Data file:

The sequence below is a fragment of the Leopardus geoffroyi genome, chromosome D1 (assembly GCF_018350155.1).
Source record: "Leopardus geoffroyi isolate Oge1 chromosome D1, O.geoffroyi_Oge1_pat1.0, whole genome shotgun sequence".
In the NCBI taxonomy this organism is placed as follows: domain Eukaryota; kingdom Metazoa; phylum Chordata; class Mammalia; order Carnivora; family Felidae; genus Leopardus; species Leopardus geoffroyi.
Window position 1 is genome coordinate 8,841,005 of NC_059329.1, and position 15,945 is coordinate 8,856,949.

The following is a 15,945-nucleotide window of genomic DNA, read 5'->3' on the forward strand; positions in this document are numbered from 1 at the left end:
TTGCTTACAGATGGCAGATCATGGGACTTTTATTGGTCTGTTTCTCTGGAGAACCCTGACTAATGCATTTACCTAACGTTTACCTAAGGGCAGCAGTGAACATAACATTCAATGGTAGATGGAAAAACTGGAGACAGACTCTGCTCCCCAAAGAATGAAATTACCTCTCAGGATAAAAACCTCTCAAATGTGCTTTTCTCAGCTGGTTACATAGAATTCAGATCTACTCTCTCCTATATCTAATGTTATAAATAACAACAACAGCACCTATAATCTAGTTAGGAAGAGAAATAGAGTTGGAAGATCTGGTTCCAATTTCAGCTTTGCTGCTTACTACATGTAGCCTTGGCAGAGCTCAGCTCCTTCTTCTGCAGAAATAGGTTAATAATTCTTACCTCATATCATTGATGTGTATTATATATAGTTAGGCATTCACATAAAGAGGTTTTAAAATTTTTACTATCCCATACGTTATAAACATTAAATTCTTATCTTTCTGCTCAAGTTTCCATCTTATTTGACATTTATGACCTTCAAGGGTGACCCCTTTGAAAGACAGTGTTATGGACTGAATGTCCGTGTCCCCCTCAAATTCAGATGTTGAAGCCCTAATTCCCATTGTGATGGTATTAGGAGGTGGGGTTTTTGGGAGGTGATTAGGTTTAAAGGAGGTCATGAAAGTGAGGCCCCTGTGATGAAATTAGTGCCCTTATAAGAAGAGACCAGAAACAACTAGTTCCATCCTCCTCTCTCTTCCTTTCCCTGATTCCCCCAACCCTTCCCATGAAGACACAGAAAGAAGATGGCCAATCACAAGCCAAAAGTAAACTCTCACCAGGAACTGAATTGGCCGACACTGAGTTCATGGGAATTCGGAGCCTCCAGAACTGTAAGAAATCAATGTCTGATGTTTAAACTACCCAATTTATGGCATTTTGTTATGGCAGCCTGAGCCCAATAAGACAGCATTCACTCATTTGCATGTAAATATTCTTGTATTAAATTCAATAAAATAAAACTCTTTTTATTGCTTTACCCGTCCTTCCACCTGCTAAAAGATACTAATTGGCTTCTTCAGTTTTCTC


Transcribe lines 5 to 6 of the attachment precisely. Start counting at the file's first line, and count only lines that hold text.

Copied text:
The following is a 15,945-nucleotide window of genomic DNA, read 5'->3' on the forward strand; positions in this document are numbered from 1 at the left end:
TTGCTTACAGATGGCAGATCATGGGACTTTTATTGGTCTGTTTCTCTGGAGAACCCTGACTAATGCATTTACCTAACGTTTACCTAAGGGCAGCAGTGAACATAACATTCAATGGTAGATGGAAAAACTGGAGACAGACTCTGCTCCCCAAAGAATGAAATTACCTCTCAGGATAAAAACCTCTCAAATGTGCTTTTCTCAGCTGGTTACATAGAATTCAGATCTACTCTCTCCTATATCTAATGTTATAAATAACAACAACAGCACCTATAATCTAGTTAGGAAGAGAAATAGAGTTGGAAGATCTGGTTCCAATTTCAGCTTTGCTGCTTACTACATGTAGCCTTGGCAGAGCTCAGCTCCTTCTTCTGCAGAAATAGGTTAATAATTCTTACCTCATATCATTGATGTGTATTATATATAGTTAGGCATTCACATAAAGAGGTTTTAAAATTTTTACTATCCCATACGTTATAAACATTAAATTCTTATCTTTCTGCTCAAGTTTCCATCTTATTTGACATTTATGACCTTCAAGGGTGACCCCTTTGAAAGACAGTGTTATGGACTGAATGTCCGTGTCCCCCTCAAATTCAGATGTTGAAGCCCTAATTCCCATTGTGATGGTATTAGGAGGTGGGGTTTTTGGGAGGTGATTAGGTTTAAAGGAGGTCATGAAAGTGAGGCCCCTGTGATGAAATTAGTGCCCTTATAAGAAGAGACCAGAAACAACTAGTTCCATCCTCCTCTCTCTTCCTTTCCCTGATTCCCCCAACCCTTCCCATGAAGACACAGAAAGAAGATGGCCAATCACAAGCCAAAAGTAAACTCTCACCAGGAACTGAATTGGCCGACACTGAGTTCATGGGAATTCGGAGCCTCCAGAACTGTAAGAAATCAATGTCTGATGTTTAAACTACCCAATTTATGGCATTTTGTTATGGCAGCCTGAGCCCAATAAGACAGCATTCACTCATTTGCATGTAAATATTCTTGTATTAAATTCAATAAAATAAAACTCTTTTTATTGCTTTACCCGTCCTTCCACCTGCTAAAAGATACTAATTGGCTTCTTCAGTTTTCTC